The perfect holiday gift is something that shows the receiver that the giver knows them and understands their needs. The same is true for holiday campaigns for a business or a website. Your customers are more likely to purchase if they feel that you get them.
One of the most famous examples of this is Marlboro cigarettes. In the early 1970s, the company wanted to reach the African American market. Tom Burrell, known as the father of targeted advertising, convinced them that the existing Marlboro Man character wasn’t culturally relevant. Instead of simply using a Black model for the same mascot, they needed a modern urban persona.
Whether you’re expanding to a new demographic or a new region, the principle is the same. Customers need to see their lifestyle reflected in order to trust that you’re not a careless intruder. If you’re launching in an Asian market, use Asian faces, if you’re selling in Scandinavia, replace photos of desert landscapes, and don’t make references to snow in a Christmas promotion in Argentina. Localizing will also allow you to start collecting the kind of reviews that build trust – local ones. 69% of international customers want more reviews on eCommerce sites, and reviews from people who share their experiences and concerns – in their language – are the ones they’ll trust the most.
During the holiday season, cultural and religious traditions are front and center. If you act as if everyone’s customs and celebrations are the same, you inadvertently dismiss your customers’ experiences, holiday traditions and heritage. That’s not a great basis for a relationship. And that’s why localization needs to go beyond direct translation.
Black Friday and Cyber Monday sales traditions have expanded globally, but specific holidays still vary. Translating your Christmas content doesn’t make much sense if you’re launching in India. Instead, ramp up your holiday marketing campaigns in time for Diwali. Even in majority-Christian countries, tailor your holiday promotions to local traditions.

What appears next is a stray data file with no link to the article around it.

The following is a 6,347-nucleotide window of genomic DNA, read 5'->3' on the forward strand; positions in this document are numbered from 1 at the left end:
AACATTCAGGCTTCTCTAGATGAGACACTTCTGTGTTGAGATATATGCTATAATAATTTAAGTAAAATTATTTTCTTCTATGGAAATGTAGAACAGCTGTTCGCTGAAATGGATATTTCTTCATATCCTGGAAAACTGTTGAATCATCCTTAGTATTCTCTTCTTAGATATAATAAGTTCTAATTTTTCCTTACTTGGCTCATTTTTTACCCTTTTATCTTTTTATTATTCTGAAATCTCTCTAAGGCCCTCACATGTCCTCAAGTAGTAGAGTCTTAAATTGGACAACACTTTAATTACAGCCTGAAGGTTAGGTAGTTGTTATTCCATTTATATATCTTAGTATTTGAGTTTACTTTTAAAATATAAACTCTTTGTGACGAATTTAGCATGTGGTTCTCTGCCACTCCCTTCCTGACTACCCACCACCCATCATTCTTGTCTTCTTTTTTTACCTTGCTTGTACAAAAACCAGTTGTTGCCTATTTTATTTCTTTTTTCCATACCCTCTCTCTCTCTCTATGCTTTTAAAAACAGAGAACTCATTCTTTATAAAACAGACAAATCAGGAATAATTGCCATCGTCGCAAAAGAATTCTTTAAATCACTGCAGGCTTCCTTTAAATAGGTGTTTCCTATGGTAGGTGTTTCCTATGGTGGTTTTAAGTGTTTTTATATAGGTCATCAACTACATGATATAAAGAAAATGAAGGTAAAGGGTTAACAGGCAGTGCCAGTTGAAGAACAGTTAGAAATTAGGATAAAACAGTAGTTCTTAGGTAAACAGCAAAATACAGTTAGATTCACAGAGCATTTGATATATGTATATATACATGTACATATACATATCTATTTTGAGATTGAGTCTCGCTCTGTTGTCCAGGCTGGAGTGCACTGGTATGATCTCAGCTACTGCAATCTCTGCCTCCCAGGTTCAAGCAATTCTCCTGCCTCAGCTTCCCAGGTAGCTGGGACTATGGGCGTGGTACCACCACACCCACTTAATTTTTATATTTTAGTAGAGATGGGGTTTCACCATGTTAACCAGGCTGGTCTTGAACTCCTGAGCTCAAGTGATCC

For example, the Russian Orthodox Church celebrates Christmas on January 7th, and New Year’s is a big gift-giving day. In a lot of Catholic countries, especially in South America and parts of Europe, the baby Jesus himself brings the presents. In parts of Italy, it’s Saint Lucy. Customers there will understand references to the commercialized American Santa Claus, but you may not be triggering nostalgia in the way you’d hoped.
Whether it’s Diwali, Novy God, Singles’ Day, or Thanksgiving, holiday shoppers aren’t there to browse. They have a list, a budget, and a tight deadline. Make it easy to find the information they need to stick to their schedule.
Make sure to localize the entire technical purchase process. Ensure that digital movies have subtitles or voice-overs in the local dialect and images align right to left if the local language goes that way. Prominently display prices in the local market, currency and international shipping information for their specific location. Make sure payment processing is easy and set up to work smoothly with local banks. Don’t forget to prepare the overall site infrastructure – all translated pages should interlink with translated pages and not pages in the original language, and your site’s dimensions must be optimized for the most popular devices locally.
People search differently in different places. That means that translating keywords directly instead of localizing your SEO will make it harder for customers to find your site, costing you time and money in the long run. It’s particularly important to include local search terms in product titles and descriptions. This generally requires transcreation – creating new content from the content that you already translated.
For example, One Hour Translation recently led a project using AliExpress content translated from Chinese to create brand new titles and descriptions in many other languages for new markets around the world. This is more of a long-term investment, but it will pay off leaps and bounds for future and holiday marketing seasons.